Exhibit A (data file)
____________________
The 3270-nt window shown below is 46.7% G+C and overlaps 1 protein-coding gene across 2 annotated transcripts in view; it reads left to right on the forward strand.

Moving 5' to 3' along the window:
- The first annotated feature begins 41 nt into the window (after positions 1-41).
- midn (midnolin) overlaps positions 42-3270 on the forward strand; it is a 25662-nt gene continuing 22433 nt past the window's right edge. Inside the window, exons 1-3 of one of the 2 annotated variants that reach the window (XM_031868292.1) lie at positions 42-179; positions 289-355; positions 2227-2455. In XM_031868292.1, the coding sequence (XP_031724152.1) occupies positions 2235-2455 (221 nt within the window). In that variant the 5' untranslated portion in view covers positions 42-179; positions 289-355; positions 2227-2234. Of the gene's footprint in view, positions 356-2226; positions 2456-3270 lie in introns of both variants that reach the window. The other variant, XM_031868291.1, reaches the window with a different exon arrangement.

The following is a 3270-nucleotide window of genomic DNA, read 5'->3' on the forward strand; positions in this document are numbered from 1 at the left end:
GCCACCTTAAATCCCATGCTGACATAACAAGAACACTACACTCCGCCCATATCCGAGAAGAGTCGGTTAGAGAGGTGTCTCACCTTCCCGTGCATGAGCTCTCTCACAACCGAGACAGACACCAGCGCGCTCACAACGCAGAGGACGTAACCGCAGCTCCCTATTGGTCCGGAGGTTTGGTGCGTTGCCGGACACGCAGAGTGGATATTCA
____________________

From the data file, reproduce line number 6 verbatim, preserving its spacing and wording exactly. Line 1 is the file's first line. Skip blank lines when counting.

GCCACCTTAAATCCCATGCTGACATAACAAGAACACTACACTCCGCCCATATCCGAGAAGAGTCGGTTAGAGAGGTGTCTCACCTTCCCGTGCATGAGCTCTCTCACAACCGAGACAGACACCAGCGCGCTCACAACGCAGAGGACGTAACCGCAGCTCCCTATTGGTCCGGAGGTTTGGTGCGTTGCCGGACACGCAGAGTGGATATTCA